Judge Bars Georgia From Charging Murder Suspects Again, Throws Out Charges Against Them

The murder charges against two people arrested for a 2004 killing were tossed Wednesday by a Georgia judge who also blocked the state from attempting to prosecute the individuals again.

Rebecca Haynie and Donald Keith Phillips were charged with the killing of William Kirby Smith Jr., who was Haynie's husband at the time, inside Kirby's Speed Shop in Columbus. Prosecutors accused Haynie and Phillips, her alleged lover, of conspiring to kill Smith and ultimately shooting him twice.

But Muscogee County Superior Court Judge Gil McBride dismissed their charges Wednesday, writing that the state's delays in prosecuting Haynie and Phillips for the 2004 killing were unacceptable. He also claimed that the case was jeopardized by the fact that charges were only filed after a true-crime reality show got involved.

"The state has had available vast public resources and ample opportunity to bring this case to trial during the approximately 17 years that have elapsed since the murder giving rise to these charges and seven years since defendants were first arrested for this crime," McBride wrote.

Murder Charges Tossed
Rebecca Haynie and Donald Keith Phillips were charged in Georgia with the 2004 killing of William Kirby Smith Jr., Haynie’s husband at the time. Prosecutors accused Haynie and Phillips, her alleged lover, of conspiring to kill Phillips and ultimately shooting him twice. Christopher Furlong/Getty Images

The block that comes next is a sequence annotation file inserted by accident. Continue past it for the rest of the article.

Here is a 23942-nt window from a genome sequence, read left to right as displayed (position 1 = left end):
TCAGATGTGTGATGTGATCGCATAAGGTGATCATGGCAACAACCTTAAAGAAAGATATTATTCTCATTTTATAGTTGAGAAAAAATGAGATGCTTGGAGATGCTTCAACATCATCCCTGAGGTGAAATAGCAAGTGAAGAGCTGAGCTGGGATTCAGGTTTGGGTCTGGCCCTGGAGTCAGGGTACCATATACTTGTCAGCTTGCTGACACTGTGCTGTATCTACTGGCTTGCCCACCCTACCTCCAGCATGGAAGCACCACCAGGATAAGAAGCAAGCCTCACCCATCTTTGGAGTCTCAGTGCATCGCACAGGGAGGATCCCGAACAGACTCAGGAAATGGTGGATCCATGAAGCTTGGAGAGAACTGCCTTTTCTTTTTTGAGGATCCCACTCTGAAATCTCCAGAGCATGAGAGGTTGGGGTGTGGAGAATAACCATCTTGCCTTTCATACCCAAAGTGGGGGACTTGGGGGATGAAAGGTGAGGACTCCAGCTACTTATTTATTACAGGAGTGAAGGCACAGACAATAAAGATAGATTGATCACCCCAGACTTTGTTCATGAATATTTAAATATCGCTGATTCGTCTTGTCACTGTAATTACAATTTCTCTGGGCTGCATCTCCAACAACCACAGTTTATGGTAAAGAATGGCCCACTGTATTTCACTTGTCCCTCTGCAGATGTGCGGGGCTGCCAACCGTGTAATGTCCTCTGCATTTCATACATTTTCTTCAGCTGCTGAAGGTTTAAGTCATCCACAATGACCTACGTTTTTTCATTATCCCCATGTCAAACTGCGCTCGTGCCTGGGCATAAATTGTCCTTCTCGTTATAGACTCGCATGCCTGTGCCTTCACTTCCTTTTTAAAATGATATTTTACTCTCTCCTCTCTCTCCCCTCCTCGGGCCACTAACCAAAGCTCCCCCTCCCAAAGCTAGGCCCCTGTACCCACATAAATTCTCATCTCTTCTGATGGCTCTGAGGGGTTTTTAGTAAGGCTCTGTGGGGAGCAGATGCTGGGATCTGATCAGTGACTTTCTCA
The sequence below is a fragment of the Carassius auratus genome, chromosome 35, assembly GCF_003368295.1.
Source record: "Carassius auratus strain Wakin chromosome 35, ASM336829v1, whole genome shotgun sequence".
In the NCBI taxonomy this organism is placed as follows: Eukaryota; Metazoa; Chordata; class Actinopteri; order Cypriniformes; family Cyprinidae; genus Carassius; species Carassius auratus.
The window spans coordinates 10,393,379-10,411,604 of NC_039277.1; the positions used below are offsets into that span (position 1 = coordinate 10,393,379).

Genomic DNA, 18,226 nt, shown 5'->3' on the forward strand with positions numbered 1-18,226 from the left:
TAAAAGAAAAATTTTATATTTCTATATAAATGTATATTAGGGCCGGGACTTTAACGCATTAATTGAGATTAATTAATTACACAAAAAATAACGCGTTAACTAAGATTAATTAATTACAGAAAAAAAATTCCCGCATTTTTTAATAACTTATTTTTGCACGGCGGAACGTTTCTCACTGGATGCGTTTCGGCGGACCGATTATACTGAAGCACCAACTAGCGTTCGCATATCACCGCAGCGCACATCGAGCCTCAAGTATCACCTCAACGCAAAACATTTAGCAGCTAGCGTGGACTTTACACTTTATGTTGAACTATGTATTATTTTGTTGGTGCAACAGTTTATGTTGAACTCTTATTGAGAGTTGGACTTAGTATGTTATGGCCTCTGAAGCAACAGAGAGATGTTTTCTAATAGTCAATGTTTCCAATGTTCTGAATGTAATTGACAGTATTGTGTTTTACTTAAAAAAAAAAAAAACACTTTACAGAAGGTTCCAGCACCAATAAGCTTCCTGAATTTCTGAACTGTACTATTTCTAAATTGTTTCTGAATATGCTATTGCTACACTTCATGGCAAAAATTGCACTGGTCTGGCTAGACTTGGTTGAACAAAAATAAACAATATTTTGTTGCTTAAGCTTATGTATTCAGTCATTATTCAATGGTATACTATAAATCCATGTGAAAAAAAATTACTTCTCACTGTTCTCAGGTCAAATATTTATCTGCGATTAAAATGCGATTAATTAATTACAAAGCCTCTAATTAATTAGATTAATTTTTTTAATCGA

Muscogee County prosecutors had asked McBride to drop the charges, saying they did not have enough evidence to win convictions but wanted the chance to refile them later. But McBride agreed with defense lawyers who wanted Haynie and Phillips protected from future prosecution, saying he would not allow "further delay and further uncertainty."

McBride had already found prosecutors in contempt in June for disobeying court orders to provide materials to the defense, including evidence related to "Cold Justice," a show that featured the suspects' arrests.

"It is doubtful defendants would have ever been charged based on the record of this case in the absence of interest from a California entertainment studio 10 years after the crime was committed," McBride wrote. "This order is the outcome that results naturally when forensic inquiry and the pursuit of truth are confused with entertainment."

During a preliminary hearing in 2014, investigators said they immediately considered the estranged wife a suspect, as she and Smith were involved in a contentious divorce, and Smith claimed evidence of his wife's infidelity.

But police did not arrest the pair until June 15, 2014, after producers of the "Cold Justice" show got involved. The arrests were featured in an episode that aired a month later.

Defense attorneys demanded materials from the show. McBride ordered prosecutors to hand it over, but they never did,

McBride punished prosecutors by ruling they could not use evidence from "Cold Justice."

The Associated Press contributed to this report.

Georgia Charges Dropped
The murder charges against two people arrested for a 2004 killing were tossed Wednesday by a Georgia judge who also blocked the state from attempting to prosecute the individuals again. A police vehicle is seen in Philadelphia on June 24, 2021. Matt Rourke/AP Photo